Rodgers’ popularity exploded with the release of the 1928 single “Blue Yodel,” alternately known as “T For Texas” or “Blue Yodel #1.” The song launched Rodgers as a national superstar, sold half a million copies, and helped create the blueprint for country. “Blue Yodel” has much in common with the average gangsta-rap song. Rodgers brags about the viciousness of his pimp game, boasting, “I can get more women than a passenger train can haul.” (That’s his way of saying he’s got hos in different area codes.) It has gun talk (“I’m gonna buy me a pistol just as long as I am tall,” “I’m gonna buy me a shotgun with a great long shiny barrel”), trifling women, ad-libs that would make Young Jeezy jealous, and a formidable body count. One cold-blooded murderer isn’t enough for an incorrigible rounder like Rodgers: he’s going to kill the woman who did him wrong (“just to see her jump and fall”), as well as “the rounder that stole away my gal.” It’s dark stuff, but Rodgers’ winking delivery makes it not just palatable, but irresistible.
Like his subsequent signature hit “In The Jailhouse Now,” “Blue Yodel” occupies a shadowy underworld that Rodgers seems to know all too well. Rodgers helped map out the thematic terrain of country, a world of trains, hobos, prisons, no-good women, and cheating men. Rodgers covered edgy ground with a blessed lightness of touch and voluminous personality, or as Rodgers might pronounce it, “poy-suhn-ality.” Rodgers had a million ways to make a song his own, whether through his thick drawl, playful phrasing, ad-libs, frisky sexuality, yodels (which he self-deprecatingly referred to as curlicues he could do with his throat), or infectious good humor. He was a guy worth sharing a beer with, everybody’s pal.
Given the runaway popularity of “Blue Yodel,” it’s no surprise that it prompted sequel after sequel. There were 13 Blue Yodels altogether. None is more fascinating or musically significant than “Standin’ On The Corner (Blue Yodel #9),” a sassy slab of New Orleans jazz thick with Bourbon Street atmosphere highlighted by the virtuoso trumpet squeals of an unbilled young musician named Louis Armstrong. Decades later, Johnny Cash, a longtime Rodgers fan and fellow train buff, invited Armstrong on his variety show to play the song with him.
In light of Rodgers’ death, it’s unsurprising that two of his most resonant numbers are about tuberculosis. “Whippin’ That Old TB” and “TB Blues” tackle this most pressing of concerns from antithetical angles. On “Whippin’ That Old TB,” Rodgers laughs defiantly in the face of death. Isn’t that the secret essence of not just pop music, but pop culture; sneering at the crushing inevitability of death by reveling in the ephemeral pleasures of life? For Rodgers, death was much more than just an abstract threat; it was a dispiriting fact of life. Shit; homeboy had the Grim Reaper on speed-dial. (Cue enraged reader: “Excuse me, Mr. So-Called Professional Writer. Your dire attempted “quip” does not make any sense, as rotary phones did not exist at the time of Mr. Rodgers’ 1933 death, let alone speed-dial. Epic fail!”) So for Rodgers to joke about the cause of his imminent demise took real testicular fortitude.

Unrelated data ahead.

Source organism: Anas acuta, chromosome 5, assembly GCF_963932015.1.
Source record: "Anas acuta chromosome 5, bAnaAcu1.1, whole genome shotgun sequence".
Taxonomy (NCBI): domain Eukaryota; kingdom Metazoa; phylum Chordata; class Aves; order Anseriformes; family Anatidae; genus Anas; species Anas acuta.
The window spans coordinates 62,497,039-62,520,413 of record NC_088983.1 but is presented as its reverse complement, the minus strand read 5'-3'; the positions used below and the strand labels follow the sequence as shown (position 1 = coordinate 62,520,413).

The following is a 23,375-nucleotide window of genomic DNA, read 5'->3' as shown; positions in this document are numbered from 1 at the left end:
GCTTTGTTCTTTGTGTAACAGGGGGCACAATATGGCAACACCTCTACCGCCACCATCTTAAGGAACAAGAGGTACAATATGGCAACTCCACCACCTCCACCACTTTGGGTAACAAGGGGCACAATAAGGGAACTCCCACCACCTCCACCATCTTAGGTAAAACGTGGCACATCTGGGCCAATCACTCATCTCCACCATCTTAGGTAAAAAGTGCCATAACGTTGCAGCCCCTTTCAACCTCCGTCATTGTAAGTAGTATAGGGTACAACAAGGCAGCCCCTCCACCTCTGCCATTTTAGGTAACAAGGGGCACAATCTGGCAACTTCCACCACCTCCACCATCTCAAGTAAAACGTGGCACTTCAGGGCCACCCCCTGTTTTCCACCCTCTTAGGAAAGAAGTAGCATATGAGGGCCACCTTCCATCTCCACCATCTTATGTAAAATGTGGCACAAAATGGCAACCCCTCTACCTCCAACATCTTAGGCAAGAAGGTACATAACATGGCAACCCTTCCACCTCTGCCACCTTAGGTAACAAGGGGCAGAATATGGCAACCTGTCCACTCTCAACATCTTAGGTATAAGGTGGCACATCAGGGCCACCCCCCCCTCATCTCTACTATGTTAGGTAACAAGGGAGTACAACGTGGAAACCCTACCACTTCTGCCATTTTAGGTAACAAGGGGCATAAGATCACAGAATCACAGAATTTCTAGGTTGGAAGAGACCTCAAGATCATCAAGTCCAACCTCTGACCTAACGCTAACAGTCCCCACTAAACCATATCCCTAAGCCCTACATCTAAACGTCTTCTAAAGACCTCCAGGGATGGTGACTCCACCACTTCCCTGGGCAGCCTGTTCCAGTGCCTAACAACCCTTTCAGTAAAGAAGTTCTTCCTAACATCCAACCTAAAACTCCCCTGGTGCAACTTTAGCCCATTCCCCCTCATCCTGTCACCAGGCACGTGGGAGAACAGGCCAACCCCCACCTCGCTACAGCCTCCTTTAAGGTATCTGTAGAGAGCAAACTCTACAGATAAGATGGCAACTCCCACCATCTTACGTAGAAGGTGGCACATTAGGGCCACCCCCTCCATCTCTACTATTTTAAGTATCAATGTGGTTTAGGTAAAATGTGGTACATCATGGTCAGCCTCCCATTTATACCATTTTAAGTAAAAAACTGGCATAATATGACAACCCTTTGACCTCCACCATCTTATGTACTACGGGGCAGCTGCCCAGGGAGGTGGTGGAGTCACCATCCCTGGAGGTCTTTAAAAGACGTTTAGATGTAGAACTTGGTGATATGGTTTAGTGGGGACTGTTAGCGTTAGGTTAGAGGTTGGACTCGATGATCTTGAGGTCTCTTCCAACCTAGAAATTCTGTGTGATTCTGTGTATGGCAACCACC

“Whippin’ That Old TB” begins with one of Rodgers’ signature yodels followed by “Listen, all you rounders, you ought to be like me-hee! / Don’t worry bout consumption, even if they call it T-B-yee!” When Rodgers sings “TB, TB, some say tonic is fine / You take all your medicine you want, I’ll take good liquor for mine,” I want to go back in time and high-five him. Rodgers’ prescription for dealing with TB—happiness, sunshine, and liquor—is a lot more fun than the glowering dictates of grumpy old doctors, if a little more likely to lead to an early death. “Whippin’ That Old TB” embodies the essence of black comedy; laughing to keep from crying.
Where “Whippin’ That Old TB” is defiant, “TB Blues” is quietly despairing. Not even Rodgers’ fabled jauntiness can obscure the grim realities of living each day with the knowledge that it very well could be his last. It starts out sad, then grows bleaker with each successive line, until listeners are bound to feel like they’re in the grave with Jimmie. “I’ve been fighting like a lion, it looks like I’m going to lose / ’cause ain’t nobody ever whipped the TB blues,” Rodgers sings with heartbreaking resignation. Just when it seems the song can’t get any sadder, he tops himself with “Lord, that old graveyard is a lonesome place / they put you on your back, throw that mud down on your face.”
Rodgers helped popularize the blues and twist it in the direction of country by singing it with a wink and a grin. He followed the old dictum to sing a sad song happy. If Rodgers didn’t seem too distraught abut the misery he sang about, then why should audiences worry? Yet it was impossible to put a happy face on a beloved entertainer dying of tuberculosis at 35. That’s perhaps the saddest of Rodgers’ contributions to country. Before Hank Williams, Patsy Cline, and Gram Parsons, Rodgers illustrated that nothing becomes a country legend quite like an early, dramatic death.
Rodgers left behind a rich musical legacy filled with what-ifs. What if he’d lived long enough to see the evolution of a genre he helped birth? What if he’d made more songs with Armstrong? How would Rodgers have handled the leap from singles to albums? Yet we haven’t seen the last of good old Jimmie. In the entries to follow, he’ll pop up again and again as an inspiration, a rich source of great material—shit, I could do an entire entry on Rodgers tribute albums—and a bridge between genres and musical worlds that aren’t anywhere near as dissimilar as we’ve been led to believe. So before we continue our journey through country music, let’s say goodbye via Jimmie’s achingly sad rendition of a song poignantly covered by one of his many acolytes, Johnny Cash: “I’m Free (From The Chain Gang Now).”
Up Next on Nashville Or Bust:
Billy Joe Shaver